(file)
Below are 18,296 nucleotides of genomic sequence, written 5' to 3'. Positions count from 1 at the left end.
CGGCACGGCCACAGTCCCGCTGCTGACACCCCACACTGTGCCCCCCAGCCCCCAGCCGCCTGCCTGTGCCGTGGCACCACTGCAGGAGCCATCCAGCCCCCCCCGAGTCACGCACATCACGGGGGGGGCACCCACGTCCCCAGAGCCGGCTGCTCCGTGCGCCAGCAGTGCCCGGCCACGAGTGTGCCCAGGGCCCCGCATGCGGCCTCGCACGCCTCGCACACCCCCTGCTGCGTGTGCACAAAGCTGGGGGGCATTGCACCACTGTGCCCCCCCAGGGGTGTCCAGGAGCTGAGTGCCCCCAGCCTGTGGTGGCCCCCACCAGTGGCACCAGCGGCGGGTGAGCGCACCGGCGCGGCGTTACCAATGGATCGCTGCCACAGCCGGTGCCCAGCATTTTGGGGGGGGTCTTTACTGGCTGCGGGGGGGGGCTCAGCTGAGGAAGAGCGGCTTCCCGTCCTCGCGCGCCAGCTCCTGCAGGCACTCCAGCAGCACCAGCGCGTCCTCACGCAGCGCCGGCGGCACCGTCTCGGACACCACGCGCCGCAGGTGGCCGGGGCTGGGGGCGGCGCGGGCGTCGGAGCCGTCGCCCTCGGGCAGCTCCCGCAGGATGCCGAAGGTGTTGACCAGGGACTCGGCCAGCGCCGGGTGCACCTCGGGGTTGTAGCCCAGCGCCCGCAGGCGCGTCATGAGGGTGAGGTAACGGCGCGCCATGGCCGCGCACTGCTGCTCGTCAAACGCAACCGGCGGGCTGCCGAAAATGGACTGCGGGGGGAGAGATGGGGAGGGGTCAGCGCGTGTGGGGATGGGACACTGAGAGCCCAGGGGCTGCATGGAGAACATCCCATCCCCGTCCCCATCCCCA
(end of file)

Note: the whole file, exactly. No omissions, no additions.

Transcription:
Below are 18,296 nucleotides of genomic sequence, written 5' to 3'. Positions count from 1 at the left end.
CGGCACGGCCACAGTCCCGCTGCTGACACCCCACACTGTGCCCCCCAGCCCCCAGCCGCCTGCCTGTGCCGTGGCACCACTGCAGGAGCCATCCAGCCCCCCCCGAGTCACGCACATCACGGGGGGGGCACCCACGTCCCCAGAGCCGGCTGCTCCGTGCGCCAGCAGTGCCCGGCCACGAGTGTGCCCAGGGCCCCGCATGCGGCCTCGCACGCCTCGCACACCCCCTGCTGCGTGTGCACAAAGCTGGGGGGCATTGCACCACTGTGCCCCCCCAGGGGTGTCCAGGAGCTGAGTGCCCCCAGCCTGTGGTGGCCCCCACCAGTGGCACCAGCGGCGGGTGAGCGCACCGGCGCGGCGTTACCAATGGATCGCTGCCACAGCCGGTGCCCAGCATTTTGGGGGGGGTCTTTACTGGCTGCGGGGGGGGGCTCAGCTGAGGAAGAGCGGCTTCCCGTCCTCGCGCGCCAGCTCCTGCAGGCACTCCAGCAGCACCAGCGCGTCCTCACGCAGCGCCGGCGGCACCGTCTCGGACACCACGCGCCGCAGGTGGCCGGGGCTGGGGGCGGCGCGGGCGTCGGAGCCGTCGCCCTCGGGCAGCTCCCGCAGGATGCCGAAGGTGTTGACCAGGGACTCGGCCAGCGCCGGGTGCACCTCGGGGTTGTAGCCCAGCGCCCGCAGGCGCGTCATGAGGGTGAGGTAACGGCGCGCCATGGCCGCGCACTGCTGCTCGTCAAACGCAACCGGCGGGCTGCCGAAAATGGACTGCGGGGGGAGAGATGGGGAGGGGTCAGCGCGTGTGGGGATGGGACACTGAGAGCCCAGGGGCTGCATGGAGAACATCCCATCCCCGTCCCCATCCCCA